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60% of workers plan career changes as a result of the pandemic

Three fifths of UK workers (60%) intend to make changes to their careers as a result of the Covid outbreak, an increase of seven percentage points since July 2020 (53%).

The research, conducted as part of Aviva’s latest How We Live report, reveals changes range from the relatively minor, such as learning new skills or gaining further qualifications, to switching career path completely.

The proportion of workers intending to find a completely different vocation has increased from seven per cent to nine per cent, while those planning to take on a role which helps others has risen from six per cent to eight per cent. While these increases may appear to be relatively small, growing by just two percentage points in each case, they account for nearly 700,000 additional workers on both counts.

As in July 2020, the most popular change which people would like to introduce to their occupation is the ability to work from home. This figure has stayed static at 10%, suggesting that home-working has proved a benefit of the pandemic for some.

The desire to work from home still appears to be strongest in London where one in six (16%) of workers intend to find a role which will allow them to work remotely. This figure has stayed static since July 2020. The proportion of would-be homeworkers is lowest in Scotland now, where just 5% plan to find a role which will accommodate home-working.

Covid and careers within different age groups
The research also reveals some interesting insights in relation to specific age groups. People aged under 25 are most likely to want to make changes to their work plans in the next 12 months as a result of the pandemic, with 87% re-evaluating their careers.

Under-25s are more likely than any other age group to want a role where they can work from home (13%). They are also the age group most likely to be seeking a job which helps others (13%) and – perhaps predictably – to hope to gain more academic qualifications (17%).

Those in the 25-34 age group are most likely to want to retrain (14% compared to 10% across all age groups) or follow a completely different career path (14% vs 9% all ages).

At the opposite end of the working age spectrum, people are even more likely to want to retire as a result of the pandemic, than they were in July 2020. One in seven (14%) workers aged 55 and above say the pandemic has escalated their retirement plans to within the next 12 months, compared to 11% in July 2020.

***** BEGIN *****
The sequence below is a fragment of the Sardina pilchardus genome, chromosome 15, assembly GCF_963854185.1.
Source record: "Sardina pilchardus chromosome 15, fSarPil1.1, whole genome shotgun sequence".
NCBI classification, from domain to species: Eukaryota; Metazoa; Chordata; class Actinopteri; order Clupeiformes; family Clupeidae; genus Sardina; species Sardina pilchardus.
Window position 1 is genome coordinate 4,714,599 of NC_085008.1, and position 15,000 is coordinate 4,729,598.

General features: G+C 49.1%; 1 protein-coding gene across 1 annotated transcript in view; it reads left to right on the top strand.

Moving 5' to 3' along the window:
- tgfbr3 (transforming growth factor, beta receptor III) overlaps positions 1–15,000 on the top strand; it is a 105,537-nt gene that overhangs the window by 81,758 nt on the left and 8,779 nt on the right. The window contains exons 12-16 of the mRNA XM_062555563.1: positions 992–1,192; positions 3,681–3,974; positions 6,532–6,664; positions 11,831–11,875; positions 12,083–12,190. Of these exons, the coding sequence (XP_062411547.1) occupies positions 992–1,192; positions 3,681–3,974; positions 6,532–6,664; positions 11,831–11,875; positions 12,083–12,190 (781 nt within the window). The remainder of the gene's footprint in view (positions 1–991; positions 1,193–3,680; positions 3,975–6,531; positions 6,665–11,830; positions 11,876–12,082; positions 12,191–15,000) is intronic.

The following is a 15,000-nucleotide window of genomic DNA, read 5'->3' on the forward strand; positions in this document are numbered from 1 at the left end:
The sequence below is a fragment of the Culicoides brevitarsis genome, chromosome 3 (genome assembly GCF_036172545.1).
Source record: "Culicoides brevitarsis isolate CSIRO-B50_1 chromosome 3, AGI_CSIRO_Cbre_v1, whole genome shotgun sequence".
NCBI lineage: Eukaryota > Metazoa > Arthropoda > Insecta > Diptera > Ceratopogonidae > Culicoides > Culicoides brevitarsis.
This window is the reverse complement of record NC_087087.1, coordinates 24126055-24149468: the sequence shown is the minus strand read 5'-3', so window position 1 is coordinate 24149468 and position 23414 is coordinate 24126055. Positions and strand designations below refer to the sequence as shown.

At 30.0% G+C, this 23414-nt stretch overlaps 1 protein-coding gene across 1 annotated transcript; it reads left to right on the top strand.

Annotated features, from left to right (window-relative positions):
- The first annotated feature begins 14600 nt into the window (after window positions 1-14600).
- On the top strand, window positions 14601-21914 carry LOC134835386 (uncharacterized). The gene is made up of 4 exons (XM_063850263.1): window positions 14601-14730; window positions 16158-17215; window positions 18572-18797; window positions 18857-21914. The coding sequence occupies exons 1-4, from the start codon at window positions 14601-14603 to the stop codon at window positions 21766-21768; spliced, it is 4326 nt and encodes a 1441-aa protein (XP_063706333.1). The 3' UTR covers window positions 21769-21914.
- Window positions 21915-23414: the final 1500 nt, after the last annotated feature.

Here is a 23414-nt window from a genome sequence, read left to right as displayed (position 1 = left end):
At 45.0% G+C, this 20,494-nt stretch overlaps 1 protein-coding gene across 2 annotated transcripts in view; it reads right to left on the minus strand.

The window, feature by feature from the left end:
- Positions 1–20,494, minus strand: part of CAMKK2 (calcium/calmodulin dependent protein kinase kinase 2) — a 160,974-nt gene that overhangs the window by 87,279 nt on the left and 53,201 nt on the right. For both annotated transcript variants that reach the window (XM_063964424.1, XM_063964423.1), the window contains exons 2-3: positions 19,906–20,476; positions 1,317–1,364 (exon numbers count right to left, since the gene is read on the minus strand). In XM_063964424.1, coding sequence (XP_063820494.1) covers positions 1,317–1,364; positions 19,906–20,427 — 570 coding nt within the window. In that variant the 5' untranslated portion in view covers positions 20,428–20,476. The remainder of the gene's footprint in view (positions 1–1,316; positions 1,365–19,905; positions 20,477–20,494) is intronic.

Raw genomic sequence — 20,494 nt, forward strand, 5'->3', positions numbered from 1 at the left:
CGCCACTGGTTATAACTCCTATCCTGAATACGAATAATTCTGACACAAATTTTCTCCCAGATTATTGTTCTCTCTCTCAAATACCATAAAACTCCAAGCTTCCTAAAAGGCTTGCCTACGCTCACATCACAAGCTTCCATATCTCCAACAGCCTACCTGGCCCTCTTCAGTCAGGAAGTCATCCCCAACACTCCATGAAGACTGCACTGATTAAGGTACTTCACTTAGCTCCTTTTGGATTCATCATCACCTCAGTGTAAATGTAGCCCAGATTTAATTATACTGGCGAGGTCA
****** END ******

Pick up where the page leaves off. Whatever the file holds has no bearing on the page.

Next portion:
Hobbies into careers
This latest research also suggests there are an increasing number of people who plan to turn hobbies into income streams.

In July 2020, the first How We Live study discovered 6% of people planned to turn a hobby into a career, while a further 9% saw their hobby as a way of generating a second income stream.

Both of these intentions have increased during the pandemic: now 12% of UK adults say they plan to turn a hobby into a second source of income, while 8% hope that a hobby will become a career.

This is equivalent to 10.8 million UK adults who plan to add to their incomes or make a full-time career from what started out as a hobby.

Gareth Hemming, MD, Personal Lines, Aviva said: “As the pandemic has continued, an increasing number of people have given thought to what they want from their careers and now three fifths of people would like to make changes to their working lives. The extent of these changes varies: in some instances people want more flexibility, such as the ability to work from home, while others wish to change their career paths completely.

“For those who plan to become home-workers, it’s always sensible to check that they have suitable cover for their circumstances. Many home insurance policies include cover for office equipment. However, a standard home insurance policy may not be adequate if someone wishes to run a business from their home, particularly if they have stock on site or customers visiting their property. To be absolutely certain, it’s always best for people to check with their insurance provider.”